• Plans to provide a basket of health and work indicators at local level
  • Improved sharing of health and employment data, innovation, co-location and local networks, all to support local service integration

However, while the challenge set out in the Green Paper is welcome, one may be sceptical about it in several respects.

Firstly, on current trends it will take until 2065 to close the disability employment gap! It assumes the UK economy can deliver these jobs, and disabled people can access these jobs, but more needs to be done to address these issues effectively.

Secondly, employers, particularly small employers, need to get the right support at the right time to enact change positively. Current arrangements don’t work well for small employers in particular, and new approaches need the same level of carrot and stick focus as workplace pensions to really be effective. Does the government have the will (and will it commit the budget) to make such changes?

Thirdly, the heavy focus on helping people into work means that there is a lack of focus on job retention, a point well made by a report last year by the Resolution Foundation. And as Scope point out, people who acquire a impairment as adults are 4 times more likely to fall out of work than non-disabled people.

A fourth important unaddressed issue concerns the workforce capacity of occupational health professionals. This will need to be expanded to deliver the new occupational health models that are required by the Green Paper. The occupational health profession must take a leadership role in creating employers that are “disability-sensitive”.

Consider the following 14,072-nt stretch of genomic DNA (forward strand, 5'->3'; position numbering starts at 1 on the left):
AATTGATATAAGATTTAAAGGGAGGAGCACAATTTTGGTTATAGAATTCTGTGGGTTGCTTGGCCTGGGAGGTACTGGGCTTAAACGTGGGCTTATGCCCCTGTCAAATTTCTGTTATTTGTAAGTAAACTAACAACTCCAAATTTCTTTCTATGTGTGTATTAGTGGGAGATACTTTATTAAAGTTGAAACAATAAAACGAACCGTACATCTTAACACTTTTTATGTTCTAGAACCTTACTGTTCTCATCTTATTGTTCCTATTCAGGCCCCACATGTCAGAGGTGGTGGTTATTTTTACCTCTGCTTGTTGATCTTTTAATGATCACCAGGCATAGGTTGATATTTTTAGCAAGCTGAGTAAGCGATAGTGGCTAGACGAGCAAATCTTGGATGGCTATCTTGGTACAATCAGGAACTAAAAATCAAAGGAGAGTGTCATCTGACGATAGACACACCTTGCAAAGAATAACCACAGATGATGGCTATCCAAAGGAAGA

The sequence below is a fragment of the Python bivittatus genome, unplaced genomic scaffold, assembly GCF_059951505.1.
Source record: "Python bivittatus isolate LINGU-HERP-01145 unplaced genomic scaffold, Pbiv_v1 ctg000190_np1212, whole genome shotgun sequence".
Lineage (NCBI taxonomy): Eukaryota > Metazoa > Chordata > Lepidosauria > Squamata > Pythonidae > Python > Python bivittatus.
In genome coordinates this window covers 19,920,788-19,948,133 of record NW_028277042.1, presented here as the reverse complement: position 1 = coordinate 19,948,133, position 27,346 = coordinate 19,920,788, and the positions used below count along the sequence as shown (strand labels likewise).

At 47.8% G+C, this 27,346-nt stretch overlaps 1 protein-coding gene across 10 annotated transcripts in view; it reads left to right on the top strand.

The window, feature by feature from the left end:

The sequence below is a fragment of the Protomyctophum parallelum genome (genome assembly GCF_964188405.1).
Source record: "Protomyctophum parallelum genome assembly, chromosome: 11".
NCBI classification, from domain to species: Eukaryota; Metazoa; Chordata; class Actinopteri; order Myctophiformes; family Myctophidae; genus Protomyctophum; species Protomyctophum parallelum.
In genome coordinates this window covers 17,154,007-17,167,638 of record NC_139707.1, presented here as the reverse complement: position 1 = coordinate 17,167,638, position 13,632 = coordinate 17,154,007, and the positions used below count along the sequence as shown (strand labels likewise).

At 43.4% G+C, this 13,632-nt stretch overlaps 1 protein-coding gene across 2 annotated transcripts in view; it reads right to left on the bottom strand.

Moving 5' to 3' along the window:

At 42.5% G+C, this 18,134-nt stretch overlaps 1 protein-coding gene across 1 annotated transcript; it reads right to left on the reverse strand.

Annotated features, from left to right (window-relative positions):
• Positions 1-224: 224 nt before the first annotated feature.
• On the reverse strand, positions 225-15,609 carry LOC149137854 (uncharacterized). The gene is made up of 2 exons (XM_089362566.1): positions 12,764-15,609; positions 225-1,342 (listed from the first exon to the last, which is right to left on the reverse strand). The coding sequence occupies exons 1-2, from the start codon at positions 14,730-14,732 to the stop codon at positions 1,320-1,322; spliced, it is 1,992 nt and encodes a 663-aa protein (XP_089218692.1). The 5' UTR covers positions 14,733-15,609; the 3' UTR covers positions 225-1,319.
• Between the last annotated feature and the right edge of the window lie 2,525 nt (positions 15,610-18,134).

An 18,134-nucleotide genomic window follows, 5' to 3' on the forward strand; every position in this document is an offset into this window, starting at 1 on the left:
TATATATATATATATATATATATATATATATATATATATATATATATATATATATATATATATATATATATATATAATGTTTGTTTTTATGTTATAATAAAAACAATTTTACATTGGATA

The Green Paper also leaves a number of outstanding questions:

  • Should other health professionals be able to issue fit notes? If so, which ones and what qualifications / training would we expect them to undertake?
  • Can the fit for work service be improved – or does something very different need to replace it?
  • What is the role of insurance to help recruitment and retention of disabled people?

But, it is worth remembering that while cost of course matters, disability-sensitivity does not necessarily drive up costs. And, the Green Paper does not talk about mandating people to treatment and into work (despite press reports when the Green Paper was launched cynically suggesting this was the case).

Overall, the Green Paper also has a wider significance. It issues a challenge to society: we can no longer ignore or underplay the multiple barriers that influence entry into work, return to work and health in the work place. It is not about assuming exit, with a redundancy package (or without one). The Paper will help challenge assumptions about work, health and disability, and spread awareness of good practice. Disabled people have as much right as everyone else to good work and change should start now.

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About the author

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Nick Pahl

Nick Pahl is CEO of The Society of Occupational Medicine. Nick has a background in Public Health, with an MSc from the London School of Hygiene and Tropical Medicine in 1998, and joined the Register of Public Health in 2011. He has held a number of NHS posts, including as an Assistant Director at a London PCT and has held posts as a Director of a national hospice charity and technical adviser to Marie Stopes International. He was previously CEO of The British Acupuncture Council (BAcC), which is accredited by the Professional Standards Authority for Health and Social Care.See all posts by Nick Pahl